GamedreamZ.com was an experiment in every sense of the word. Launched on November 17th, 2003, it was one of the first sites to be completely driven by users. It predated sites such as Digg and Reddit (founded in 2004 and 2005 respectively) that would later use the user-driven news model as a basis for their web traffic.
Understandably, GameDreamZ.com was not as refined or as successful as these sites. With a budget of only 900 dollars, GameDreamZ.com was conceived by Adrian and me in early 2003 as an answer to biased gaming journalism. We figured that if users could post video game news and have the ability to link directly to any source, the delivery of said news would be more equitable. So, with no coding experience whatsoever, we posted a link on Neowin in search of a capable programmer.
Not many programmers are willing to build an entire system for less than a thousand dollars. But one person was willing to do the task. His name was John and his goal was to program the entire site in an aging code called PERL. Although we were skeptical at first, John was able to convince us that the site would run quickly and it would be stable. We agreed.
Looking back at this, I now know how much John did for us for minimal pay. Recently, I finished a degree in Management Information Systems. If someone were to ask me to code a complex system similar to what John coded for GameDreamZ for only 900 dollars, I’d tell them to go f&%$ themselves. Quite simply put, it was a ton of work. We put John through the ringer. He integrated our html designs into his modules, he created a unified log-in for the site that incorporated our VBulletin forum login, and he dealt with our incessant questions and changes. John: If you’re reading this, thank you.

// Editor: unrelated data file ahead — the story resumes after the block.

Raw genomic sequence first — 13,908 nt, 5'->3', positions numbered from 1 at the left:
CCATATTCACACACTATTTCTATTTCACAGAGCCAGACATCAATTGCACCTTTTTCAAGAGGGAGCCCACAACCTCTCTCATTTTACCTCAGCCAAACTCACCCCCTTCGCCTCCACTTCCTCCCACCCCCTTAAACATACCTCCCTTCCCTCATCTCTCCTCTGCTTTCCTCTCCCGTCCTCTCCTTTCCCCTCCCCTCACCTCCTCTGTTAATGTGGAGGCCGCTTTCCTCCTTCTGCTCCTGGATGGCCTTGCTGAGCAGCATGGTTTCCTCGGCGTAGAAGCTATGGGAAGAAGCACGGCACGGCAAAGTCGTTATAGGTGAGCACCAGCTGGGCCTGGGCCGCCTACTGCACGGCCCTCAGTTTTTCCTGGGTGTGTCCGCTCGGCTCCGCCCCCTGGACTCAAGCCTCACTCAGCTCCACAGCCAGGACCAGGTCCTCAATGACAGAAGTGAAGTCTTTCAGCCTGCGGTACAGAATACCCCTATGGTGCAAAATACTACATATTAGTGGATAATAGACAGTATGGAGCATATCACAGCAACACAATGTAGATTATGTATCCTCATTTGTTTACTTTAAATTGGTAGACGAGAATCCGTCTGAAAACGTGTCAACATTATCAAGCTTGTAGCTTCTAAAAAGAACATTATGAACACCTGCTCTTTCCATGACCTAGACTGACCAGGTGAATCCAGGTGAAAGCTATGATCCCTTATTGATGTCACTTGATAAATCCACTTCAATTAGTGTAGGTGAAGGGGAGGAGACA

The last screen cap of the site:
Initially, I was going to design the website on my own. Unfortunately, the extent of my designer skills at the time was being able to use the gradient tool in Photoshop. In 2003, I met an energetic person by the name of MrXbob on the Team Xbox forums. Not only was he a superb designer, he was also willing to administer the majority of the site. To say that the site would not have been possible without MrXbob would be an understatement. Despite his leanings towards all things Xbox (he hated Sony products with a passion), MrXbob proved to be a crucial contributor to the design of GameDreamZ, as well as the articles, reviews, and forums within.
GDZ mockup for City of Villains promo
When we were first planning to launch the site, Adrian and I decided we wanted a hook. We eventually settled on the idea of gearing our content more towards video game rumors and scoops.
While surfing the web, I found a rumor reporter by the name of The Hedgehog who posted a column called the “Hedgehog Network” on various Xbox sites. With a little research, we found that a majority of his rumors actually came true. So we approached him and gave him whatever money we had left in the pot to write reviews for the first 6 months of the site's launch (this ROYALLY pissed off the owners of the site he was working for at the time). Hedgehog agreed. When the money ran out, Hedgehog (thankfully) agreed to stay and report rumors and news for free. Later, he would partner up with Jarbo (another GameDreamZ team member) and launch Twisted Joystick, a video game news podcast. Hedgehog quickly became the voice of GameDreamZ and helped catapult the website to its eventual stardom. He also kept the bathtub warm during E3.
Adrian and I, during one of our many different pow-wow sessions, also decided we needed a mascot.